“A number of economic studies have measured the growth potential of income and sales taxes by estimating how responsive tax revenue is to changes in personal income.  Those studies have generally found that individual income tax revenue is more responsive and sales tax revenue is less responsive.”

“Though income tax revenue generally grows faster than sales tax revenue when the economy is expanding, it also tends to be more volatile.”

“Overall, however, the income tax is a more powerful tax than the sales tax and faces less erosion over time.  The sales tax has become less efficient because of consumer patterns shifting more toward services, eroding the tax base.  Replacing income taxes with sales taxes would risk even more anemic revenue growth.  A better solution to the volatility of the income tax might be to increase rainy-day funds or smooth spending growth during boom periods.”

The study explores the challenges facing states in the post-Recessionary period when revenues are flaccid and expenses are increasing.

You can read the full study here.


Negotiations begin with efficiency consultant

After two days of meetings last week, the Legislative Budget Committee voted to begin negotiations with an international consulting firm over finding efficiencies in state government.  Alvarez & Marsal Public Sector Services has offices in Kansas City, but is also in London, Hong Kong, and Brazil.

The activity is the result of a $3 million provision the 2015 Kansas Legislature put in the budget to hire someone to find ways to save money in state government.

There were four bidders considered.

Alvarez & Marsal worked for the State of Louisiana in 2014.  Reports indicate the firm recommended $500 million in savings, which were controversial.  The Louisiana contract was for a reported $4.2 million.


Lawmakers holding their breath on revenues

At that same Legislative Budget Committee meeting, legislators got an update on the budget and revenues from J.G. Scott, the Assistant Director for Fiscal Affairs in the Kansas Legislative Research Department.

As most are aware, revenues are down compared to estimates.  Scott said corporate income taxes are off almost 60 percent, partially due to some old HPIP (High Performance Incentive Program) tax credits being utilized.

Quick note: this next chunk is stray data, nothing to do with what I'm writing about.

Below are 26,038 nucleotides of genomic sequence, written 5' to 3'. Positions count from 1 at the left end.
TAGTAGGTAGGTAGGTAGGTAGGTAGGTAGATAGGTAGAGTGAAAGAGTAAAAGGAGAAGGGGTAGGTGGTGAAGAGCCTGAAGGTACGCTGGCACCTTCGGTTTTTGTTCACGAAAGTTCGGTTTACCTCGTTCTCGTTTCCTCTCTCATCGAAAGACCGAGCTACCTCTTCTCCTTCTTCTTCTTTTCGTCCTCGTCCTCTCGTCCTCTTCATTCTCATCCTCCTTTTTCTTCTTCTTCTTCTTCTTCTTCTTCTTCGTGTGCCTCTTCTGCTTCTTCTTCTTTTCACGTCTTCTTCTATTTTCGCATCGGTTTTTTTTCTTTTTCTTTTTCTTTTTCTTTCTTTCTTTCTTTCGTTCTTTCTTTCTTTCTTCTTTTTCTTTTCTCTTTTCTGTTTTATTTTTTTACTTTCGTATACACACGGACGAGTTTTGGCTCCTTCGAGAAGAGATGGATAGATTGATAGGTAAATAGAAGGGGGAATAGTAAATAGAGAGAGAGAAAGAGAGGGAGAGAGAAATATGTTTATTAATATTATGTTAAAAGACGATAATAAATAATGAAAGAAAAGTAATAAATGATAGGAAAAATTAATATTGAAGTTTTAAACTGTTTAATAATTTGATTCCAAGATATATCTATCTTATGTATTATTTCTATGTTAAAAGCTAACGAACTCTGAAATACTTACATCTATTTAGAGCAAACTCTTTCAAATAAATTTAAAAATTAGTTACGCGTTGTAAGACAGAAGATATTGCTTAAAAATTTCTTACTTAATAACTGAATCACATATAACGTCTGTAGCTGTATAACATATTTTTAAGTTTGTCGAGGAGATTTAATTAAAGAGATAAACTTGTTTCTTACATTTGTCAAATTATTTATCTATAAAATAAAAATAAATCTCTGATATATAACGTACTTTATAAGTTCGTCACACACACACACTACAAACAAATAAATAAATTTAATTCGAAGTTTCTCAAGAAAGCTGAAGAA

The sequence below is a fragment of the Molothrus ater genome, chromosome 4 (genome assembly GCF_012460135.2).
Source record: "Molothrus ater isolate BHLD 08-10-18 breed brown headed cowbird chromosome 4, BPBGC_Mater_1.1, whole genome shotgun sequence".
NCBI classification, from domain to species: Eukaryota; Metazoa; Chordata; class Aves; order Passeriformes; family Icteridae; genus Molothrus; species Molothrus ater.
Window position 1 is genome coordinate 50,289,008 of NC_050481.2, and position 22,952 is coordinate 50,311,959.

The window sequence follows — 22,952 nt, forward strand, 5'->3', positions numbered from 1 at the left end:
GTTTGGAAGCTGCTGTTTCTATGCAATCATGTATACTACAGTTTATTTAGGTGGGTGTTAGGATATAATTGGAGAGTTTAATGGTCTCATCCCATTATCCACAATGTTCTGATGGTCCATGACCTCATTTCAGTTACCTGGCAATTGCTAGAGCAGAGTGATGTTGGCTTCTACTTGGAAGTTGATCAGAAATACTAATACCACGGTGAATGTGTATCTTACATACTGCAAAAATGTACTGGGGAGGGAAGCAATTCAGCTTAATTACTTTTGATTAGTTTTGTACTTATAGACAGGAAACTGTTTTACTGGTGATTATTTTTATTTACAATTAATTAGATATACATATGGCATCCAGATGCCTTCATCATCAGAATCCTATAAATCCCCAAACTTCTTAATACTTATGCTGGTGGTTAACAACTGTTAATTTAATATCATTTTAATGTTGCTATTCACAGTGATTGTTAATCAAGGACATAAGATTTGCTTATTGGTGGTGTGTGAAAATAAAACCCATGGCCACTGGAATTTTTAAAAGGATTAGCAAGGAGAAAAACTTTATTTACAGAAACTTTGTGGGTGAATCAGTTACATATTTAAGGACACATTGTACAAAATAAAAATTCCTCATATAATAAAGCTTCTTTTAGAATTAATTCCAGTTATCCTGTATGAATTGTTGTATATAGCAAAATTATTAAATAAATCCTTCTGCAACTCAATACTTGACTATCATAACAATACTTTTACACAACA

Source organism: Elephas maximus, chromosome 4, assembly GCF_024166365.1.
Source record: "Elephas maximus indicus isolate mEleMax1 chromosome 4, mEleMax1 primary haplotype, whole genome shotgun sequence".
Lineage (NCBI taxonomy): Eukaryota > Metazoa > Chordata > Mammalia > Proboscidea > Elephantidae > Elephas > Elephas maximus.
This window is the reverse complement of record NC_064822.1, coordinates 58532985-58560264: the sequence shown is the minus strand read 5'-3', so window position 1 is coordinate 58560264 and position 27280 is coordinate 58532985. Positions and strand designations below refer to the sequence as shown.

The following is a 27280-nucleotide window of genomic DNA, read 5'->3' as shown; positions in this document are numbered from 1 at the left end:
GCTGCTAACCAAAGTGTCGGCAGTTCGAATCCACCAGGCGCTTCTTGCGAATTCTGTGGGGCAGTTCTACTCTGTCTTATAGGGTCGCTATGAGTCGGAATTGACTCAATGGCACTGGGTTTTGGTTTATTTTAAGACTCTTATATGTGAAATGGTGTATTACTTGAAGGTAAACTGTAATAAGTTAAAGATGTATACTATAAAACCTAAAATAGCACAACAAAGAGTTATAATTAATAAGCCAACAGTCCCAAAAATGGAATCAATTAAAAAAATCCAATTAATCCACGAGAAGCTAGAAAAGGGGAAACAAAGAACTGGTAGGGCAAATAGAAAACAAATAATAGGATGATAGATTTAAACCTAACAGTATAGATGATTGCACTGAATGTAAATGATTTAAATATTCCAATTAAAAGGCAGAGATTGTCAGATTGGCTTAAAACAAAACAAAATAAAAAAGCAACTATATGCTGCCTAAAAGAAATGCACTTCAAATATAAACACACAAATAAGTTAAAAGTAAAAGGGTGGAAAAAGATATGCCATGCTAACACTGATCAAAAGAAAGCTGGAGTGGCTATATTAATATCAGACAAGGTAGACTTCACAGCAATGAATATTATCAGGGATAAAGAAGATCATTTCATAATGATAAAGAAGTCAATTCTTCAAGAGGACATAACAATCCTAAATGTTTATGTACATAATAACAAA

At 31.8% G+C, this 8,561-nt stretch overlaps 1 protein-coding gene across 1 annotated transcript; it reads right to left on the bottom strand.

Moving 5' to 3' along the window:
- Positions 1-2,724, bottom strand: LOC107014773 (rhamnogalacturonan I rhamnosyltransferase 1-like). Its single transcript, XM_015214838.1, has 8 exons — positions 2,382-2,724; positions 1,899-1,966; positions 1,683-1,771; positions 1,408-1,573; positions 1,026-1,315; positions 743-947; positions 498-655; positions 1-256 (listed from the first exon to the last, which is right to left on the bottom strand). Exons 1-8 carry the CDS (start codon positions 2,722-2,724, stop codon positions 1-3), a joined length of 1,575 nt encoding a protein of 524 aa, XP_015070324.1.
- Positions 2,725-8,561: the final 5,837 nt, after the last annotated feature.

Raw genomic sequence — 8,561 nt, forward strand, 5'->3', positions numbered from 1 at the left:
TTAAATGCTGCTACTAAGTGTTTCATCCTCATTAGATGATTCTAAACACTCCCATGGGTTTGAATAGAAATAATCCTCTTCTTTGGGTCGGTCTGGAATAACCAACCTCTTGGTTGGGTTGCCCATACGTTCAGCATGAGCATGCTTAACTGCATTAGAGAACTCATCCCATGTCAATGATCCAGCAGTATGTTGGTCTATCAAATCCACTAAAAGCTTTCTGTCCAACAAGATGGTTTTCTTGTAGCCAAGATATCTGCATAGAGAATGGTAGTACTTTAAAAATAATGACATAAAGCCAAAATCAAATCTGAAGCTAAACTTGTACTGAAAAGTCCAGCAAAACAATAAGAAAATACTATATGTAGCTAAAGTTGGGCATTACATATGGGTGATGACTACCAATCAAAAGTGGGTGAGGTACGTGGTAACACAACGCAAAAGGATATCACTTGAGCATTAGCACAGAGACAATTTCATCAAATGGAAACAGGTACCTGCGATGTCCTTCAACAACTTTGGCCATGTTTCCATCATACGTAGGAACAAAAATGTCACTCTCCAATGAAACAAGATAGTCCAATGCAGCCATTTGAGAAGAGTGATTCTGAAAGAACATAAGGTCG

Scott said September will be especially telling because quarterly estimated payments are being made to the state.

He added there is some concern about retail sales revenues and the severance tax estimates (due to low petroleum prices).


Kansas Statistical Abstract has a wealth of information

Want to know how many cattle there are in Haskell County or the number of farms in Kansas?  How about average rainfall over the past 50 years or statistics on crime, employment, energy consumption, and state revenue collections by county?

This and a wealth of additional information about our state is in the Kansas Statistical Abstract for 2014, published online this month by the Institute for Policy and Social Research at the University of Kansas.

Here’s the link that will get you there.

A word to the wise:  Don’t accidently click on print because it’s 585 pages long.


Some odds and ends:

Ethics to meet on elections  – Local government organizations are saying the first interim committee meeting of the Ethics, Elections, and Local Government Committee will be October 6th.  The big issue for the day will be the new legislation that moves local elections.  There will be some consideration of whether a “trailer” bill is needed to fix problems in the legislation.

School finance arguments scheduled- Mark your calendar for November 6th.  That’s the day the Kansas Supreme Court will hear arguments in the big school finance lawsuit.

KEPC UPDATE: Moody’s moves KSU to negative, KEPC predicted tax probs, international interest